Originally supplied in March 1926 to the order of Mr. E Gordon Craig, Chassis No. NR507 was first registered as a 3 Litre Speed Model, fitted with 4 seat touring coachwork by Van den Plas. Featuring the desirable high compression engine with twin SU carburettors (as opposed to the single Smith variant afforded by the standard model), the car was advanced for its time – with novel features including overhead camshaft operated four valves per cylinder and twin spark ignition and famously won the 1926 Le Mans 24 Hours!
A succession of owners prior to the Second World War saw the car reside in locations dispersed throughout the South of England including London, Hove in Sussex, Bournemouth and Wimborne in Dorset. Ownership after the war transferred briefly to the renowned aviator and “special” builder Douglas Wilson-Spratt (of WSM Sprite fame) before its relocation to Oban in Scotland when purchased by Norman Hamilton-Smith.
1953 saw the commencement of the intriguing ownership of YM 57 by Roley Fraser, for the princely sum of £100. At that time a keen racer of a Jaguar XK120, tended to by his friend Gordon Lockart, Fraser acknowledged that the original 3 Litre engine was (in his words) “just about knackered and making a fearful clatter” – and agreed with Lockart’s suggestion of converting the car into a 3/ 4.5 litre. A suitable engine was sourced from Messrs T.P. Breen for £50, and the conversion proved a great success. Braving the inclement Scottish weather, Fraser embarked upon the first of many tours with the car in the Winter of 1953/4, initially in Perthshire before turning south down to the Border country.
In 1956, circumstances dictated that Roley Fraser had to reluctantly relinquish ownership of YM57, and it was sold to Hamish Gunn in Edinburgh. Although enjoyed for several years by Gunn, the death of his wife somewhat dimmed his enthusiasm for the car, and it was put away in a garage in the city for some years, prior to being purchased back by Roley Fraser in 1976. Despite the period of relative neglect in the latter years of Gunn’s ownership, a battery change and service were all that was needed to ensure that YM 57 burst back into life shortly after Fraser took possession for the second time.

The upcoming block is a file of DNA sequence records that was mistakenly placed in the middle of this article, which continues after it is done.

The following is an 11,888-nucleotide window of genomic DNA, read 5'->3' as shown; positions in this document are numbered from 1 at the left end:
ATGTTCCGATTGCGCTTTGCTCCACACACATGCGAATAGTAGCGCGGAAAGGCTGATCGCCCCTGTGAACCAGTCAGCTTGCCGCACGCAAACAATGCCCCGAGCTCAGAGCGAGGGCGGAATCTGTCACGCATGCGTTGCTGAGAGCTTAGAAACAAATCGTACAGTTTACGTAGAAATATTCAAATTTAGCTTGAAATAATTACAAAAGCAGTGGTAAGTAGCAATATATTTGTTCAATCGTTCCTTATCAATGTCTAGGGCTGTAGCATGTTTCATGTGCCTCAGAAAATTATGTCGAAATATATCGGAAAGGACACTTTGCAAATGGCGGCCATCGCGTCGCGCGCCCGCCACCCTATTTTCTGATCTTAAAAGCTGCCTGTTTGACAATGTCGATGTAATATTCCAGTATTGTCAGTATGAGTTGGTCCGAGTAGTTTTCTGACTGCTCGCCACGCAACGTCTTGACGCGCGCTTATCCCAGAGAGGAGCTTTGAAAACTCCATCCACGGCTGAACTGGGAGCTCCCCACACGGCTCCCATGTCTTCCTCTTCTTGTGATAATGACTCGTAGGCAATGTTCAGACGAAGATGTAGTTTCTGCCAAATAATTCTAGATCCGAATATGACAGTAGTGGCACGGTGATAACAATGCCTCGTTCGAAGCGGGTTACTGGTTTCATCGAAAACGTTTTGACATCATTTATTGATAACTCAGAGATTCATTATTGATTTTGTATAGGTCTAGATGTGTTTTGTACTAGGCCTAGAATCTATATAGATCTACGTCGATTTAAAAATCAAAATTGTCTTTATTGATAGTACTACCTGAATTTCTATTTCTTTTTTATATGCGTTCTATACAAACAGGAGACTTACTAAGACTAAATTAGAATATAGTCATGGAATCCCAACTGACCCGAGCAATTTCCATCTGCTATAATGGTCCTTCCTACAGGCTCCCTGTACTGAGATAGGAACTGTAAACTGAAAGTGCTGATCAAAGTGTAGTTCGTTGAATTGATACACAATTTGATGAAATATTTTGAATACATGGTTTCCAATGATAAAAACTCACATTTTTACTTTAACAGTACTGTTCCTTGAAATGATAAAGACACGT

Subsequently, a prolonged period of sympathetic re-commissioning of the car was carried out by Fraser, and his son Simon. This involved re-wiring and re-painting, and the addition of a number of non-period (but desirable) modifications including conversion to hydraulic front brakes and the addition of an electric fuel pump, electric fan and alternator. Furthermore, the car’s long distance touring credentials were enhanced by the addition of a new 16 gallon long range fuel tank and overdrive to the gearbox.
YM 57 has more recently benefited from a full engine rebuild by marque specialists McKenzie Guppy Ltd. of Blandford Forum, Dorset. An extensive restoration has just been completed by renowned Bentley specialists, Neil Davis where the car has been subject to a compete re-spray and re-trim to its original colour of British Racing Green. The radiator was also re-cored, overdrive fitted, and the original type brakes were re-installed. The cars gearbox was also completely rebuilt by Brineton engineering.
2015 saw further work carried out on YM 57 by rally specialist William Medcalf. The car is now ready to be enjoyed on all major rallys.
The car offers a rare case of an original bodied vintage Bentley, and offers spirited performance as well as a fascinating and thoroughly documented continuous history. The late Speed model 3 Litre is widely considered to be the archetypical vintage Bentley and the car offered here is the connoisseur’s choice, combining the agility and handling of a 3 Litre, with the power and performance of the 4.5 Litre engine.